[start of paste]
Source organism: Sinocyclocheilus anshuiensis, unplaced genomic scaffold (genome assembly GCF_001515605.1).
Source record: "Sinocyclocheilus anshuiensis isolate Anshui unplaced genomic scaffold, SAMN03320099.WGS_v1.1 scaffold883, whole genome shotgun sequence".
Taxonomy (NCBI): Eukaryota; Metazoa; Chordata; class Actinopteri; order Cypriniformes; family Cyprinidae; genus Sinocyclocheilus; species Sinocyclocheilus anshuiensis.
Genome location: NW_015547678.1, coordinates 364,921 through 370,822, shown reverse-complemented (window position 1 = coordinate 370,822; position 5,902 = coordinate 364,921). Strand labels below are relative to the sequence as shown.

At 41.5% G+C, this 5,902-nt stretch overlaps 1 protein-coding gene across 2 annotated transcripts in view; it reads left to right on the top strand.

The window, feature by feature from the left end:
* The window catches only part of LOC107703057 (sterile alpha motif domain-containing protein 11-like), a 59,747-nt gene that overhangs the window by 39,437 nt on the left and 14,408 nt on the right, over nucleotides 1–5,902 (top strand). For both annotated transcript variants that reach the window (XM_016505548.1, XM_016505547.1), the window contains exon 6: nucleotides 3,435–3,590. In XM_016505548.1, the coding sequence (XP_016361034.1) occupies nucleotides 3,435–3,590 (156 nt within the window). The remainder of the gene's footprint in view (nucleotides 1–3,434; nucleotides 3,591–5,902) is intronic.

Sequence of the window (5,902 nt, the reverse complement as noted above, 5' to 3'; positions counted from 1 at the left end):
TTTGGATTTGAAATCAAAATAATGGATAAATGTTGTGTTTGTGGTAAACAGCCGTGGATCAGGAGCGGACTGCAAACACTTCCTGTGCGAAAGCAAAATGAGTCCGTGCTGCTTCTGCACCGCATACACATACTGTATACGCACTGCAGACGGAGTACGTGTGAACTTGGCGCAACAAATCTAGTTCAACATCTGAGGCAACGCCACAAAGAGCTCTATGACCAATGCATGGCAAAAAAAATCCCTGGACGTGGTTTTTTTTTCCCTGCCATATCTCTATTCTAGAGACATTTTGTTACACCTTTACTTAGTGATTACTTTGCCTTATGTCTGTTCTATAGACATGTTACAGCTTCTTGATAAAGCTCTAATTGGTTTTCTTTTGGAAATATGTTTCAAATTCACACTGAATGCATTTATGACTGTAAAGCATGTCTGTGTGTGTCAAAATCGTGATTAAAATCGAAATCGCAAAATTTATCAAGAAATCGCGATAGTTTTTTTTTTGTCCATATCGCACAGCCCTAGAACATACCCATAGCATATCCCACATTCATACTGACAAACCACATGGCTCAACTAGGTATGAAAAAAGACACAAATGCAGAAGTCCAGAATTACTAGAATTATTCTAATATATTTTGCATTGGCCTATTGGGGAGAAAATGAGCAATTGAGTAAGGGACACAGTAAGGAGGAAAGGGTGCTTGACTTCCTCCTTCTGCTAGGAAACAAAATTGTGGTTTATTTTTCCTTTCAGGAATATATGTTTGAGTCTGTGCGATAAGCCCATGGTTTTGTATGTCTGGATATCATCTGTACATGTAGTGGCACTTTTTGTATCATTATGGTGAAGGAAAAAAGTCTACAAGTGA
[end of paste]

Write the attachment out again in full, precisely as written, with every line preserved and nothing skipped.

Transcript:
Source organism: Sinocyclocheilus anshuiensis, unplaced genomic scaffold (genome assembly GCF_001515605.1).
Source record: "Sinocyclocheilus anshuiensis isolate Anshui unplaced genomic scaffold, SAMN03320099.WGS_v1.1 scaffold883, whole genome shotgun sequence".
Taxonomy (NCBI): Eukaryota; Metazoa; Chordata; class Actinopteri; order Cypriniformes; family Cyprinidae; genus Sinocyclocheilus; species Sinocyclocheilus anshuiensis.
Genome location: NW_015547678.1, coordinates 364,921 through 370,822, shown reverse-complemented (window position 1 = coordinate 370,822; position 5,902 = coordinate 364,921). Strand labels below are relative to the sequence as shown.

At 41.5% G+C, this 5,902-nt stretch overlaps 1 protein-coding gene across 2 annotated transcripts in view; it reads left to right on the top strand.

The window, feature by feature from the left end:
* The window catches only part of LOC107703057 (sterile alpha motif domain-containing protein 11-like), a 59,747-nt gene that overhangs the window by 39,437 nt on the left and 14,408 nt on the right, over nucleotides 1–5,902 (top strand). For both annotated transcript variants that reach the window (XM_016505548.1, XM_016505547.1), the window contains exon 6: nucleotides 3,435–3,590. In XM_016505548.1, the coding sequence (XP_016361034.1) occupies nucleotides 3,435–3,590 (156 nt within the window). The remainder of the gene's footprint in view (nucleotides 1–3,434; nucleotides 3,591–5,902) is intronic.

Sequence of the window (5,902 nt, the reverse complement as noted above, 5' to 3'; positions counted from 1 at the left end):
TTTGGATTTGAAATCAAAATAATGGATAAATGTTGTGTTTGTGGTAAACAGCCGTGGATCAGGAGCGGACTGCAAACACTTCCTGTGCGAAAGCAAAATGAGTCCGTGCTGCTTCTGCACCGCATACACATACTGTATACGCACTGCAGACGGAGTACGTGTGAACTTGGCGCAACAAATCTAGTTCAACATCTGAGGCAACGCCACAAAGAGCTCTATGACCAATGCATGGCAAAAAAAATCCCTGGACGTGGTTTTTTTTTCCCTGCCATATCTCTATTCTAGAGACATTTTGTTACACCTTTACTTAGTGATTACTTTGCCTTATGTCTGTTCTATAGACATGTTACAGCTTCTTGATAAAGCTCTAATTGGTTTTCTTTTGGAAATATGTTTCAAATTCACACTGAATGCATTTATGACTGTAAAGCATGTCTGTGTGTGTCAAAATCGTGATTAAAATCGAAATCGCAAAATTTATCAAGAAATCGCGATAGTTTTTTTTTTGTCCATATCGCACAGCCCTAGAACATACCCATAGCATATCCCACATTCATACTGACAAACCACATGGCTCAACTAGGTATGAAAAAAGACACAAATGCAGAAGTCCAGAATTACTAGAATTATTCTAATATATTTTGCATTGGCCTATTGGGGAGAAAATGAGCAATTGAGTAAGGGACACAGTAAGGAGGAAAGGGTGCTTGACTTCCTCCTTCTGCTAGGAAACAAAATTGTGGTTTATTTTTCCTTTCAGGAATATATGTTTGAGTCTGTGCGATAAGCCCATGGTTTTGTATGTCTGGATATCATCTGTACATGTAGTGGCACTTTTTGTATCATTATGGTGAAGGAAAAAAGTCTACAAGTGA